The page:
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6 More Cannibal Killers

In comparison to the worldwide murder rate, cases of cannibalism are rare, but they stand out because of the horror they instill in the rest of us. In addition to the six cases featured in the post 6 Horrifying Modern Cannibals, I found these six cannibal stories from all over the world.

1. Nikolai Dzhurmongaliev

Nikolai Dzhurmongaliev eventually became known as "the Metal Fang". He worked as a laborer in Alma-Alta in Kazakhstan, which was part of the Soviet Union in 1980, the year a rash of disappearances gripped the town. Dzhurmongaliev was constantly trying to pick up women, many who were never seen again. He threw parties for his friends in which he served generous dishes of meat. Two men who were invited to his home found body parts and alerted authorities. After his arrest, he claimed he had killed many prostitutes, ate their flesh, and also served them cooked to his friends. Authorities linked 47 disappearances to the Metal Fang, and committed him to a mental institution. He escaped during transport in 1989 and was recaptured in 1991. Soviet authorities kept Dzhurmongaliev's two-year adventure a secret to avoid panic.

2. Surender Kohli

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The village of Nithari, Uttar Pradesh, India experienced a rash of disappearing children between 2004 and 2006, with a total of 38 missing. Prominent businessman Moninder Singh Pandher and his house servant Surender Kohli were arrested when the skeletal remains of 17 children were found in a large culvert behind Pandher's home. Local residents found the first evidence and contacted the local welfare agency to investigate because they suspected a police cover up. The servant Kohli confessed to murdering six children and one adult after sexually assaulting them, then eating some victim's livers and other body parts. Village residents protested as police took credit for the investigation, claiming their complaints had been ignored until the bodies were found. Under pressure, two police supervisors were suspended and six officers were fired. Both Pandher and Kohli were convicted of one murder and given death sentences in early 2009. In September, Pandher was acquitted by an appeals court, but may still face charges for other victims. Kohli's conviction was upheld.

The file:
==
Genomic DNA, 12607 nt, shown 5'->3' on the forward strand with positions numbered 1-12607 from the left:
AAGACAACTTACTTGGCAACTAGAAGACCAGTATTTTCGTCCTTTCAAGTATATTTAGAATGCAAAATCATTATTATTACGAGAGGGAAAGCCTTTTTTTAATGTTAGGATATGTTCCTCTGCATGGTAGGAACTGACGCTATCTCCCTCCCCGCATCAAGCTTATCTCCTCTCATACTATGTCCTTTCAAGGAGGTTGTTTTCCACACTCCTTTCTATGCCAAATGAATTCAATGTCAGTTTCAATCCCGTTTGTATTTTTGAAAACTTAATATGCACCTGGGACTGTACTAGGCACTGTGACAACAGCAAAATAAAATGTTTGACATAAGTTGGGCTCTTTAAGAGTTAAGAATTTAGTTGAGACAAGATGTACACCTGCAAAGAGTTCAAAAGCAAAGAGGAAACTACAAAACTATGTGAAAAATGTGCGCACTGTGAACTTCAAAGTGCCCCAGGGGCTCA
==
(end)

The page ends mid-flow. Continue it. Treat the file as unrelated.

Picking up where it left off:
3. Alferd Packer

211AlferPackerThe curious case of Alferd Packer is debated to this day. Packer answered the call of the Colorado gold rush in 1873 and set out from Utah with a group of men bound for the Los Pinos Indian Agency in Colorado. A blizzard trapped Packer and five companions and they ran out of supplies. In April of 1874, Packer met up with other travelers that had split from the group before the blizzard. His story changed several times. Packer claimed that his companions were forced by hunger to eat those who had died of exposure, and he was the last survivor. However, Packer had possessions of the deceased men, and when the bodies were found they showed signs of a struggle. Packer then claimed self-defense and later confessed to murder, but escaped before his trial. Captured nine years later, he again confessed and was found guilty of the murder of one man. His death sentence was vacated on a technicality. Packer was tried again in 1886 for the murder of the four others and sentenced to forty years. He was paroled by the governor of Colorado in 1907 and died a free man a few years later.

4. Sergey Gavrilov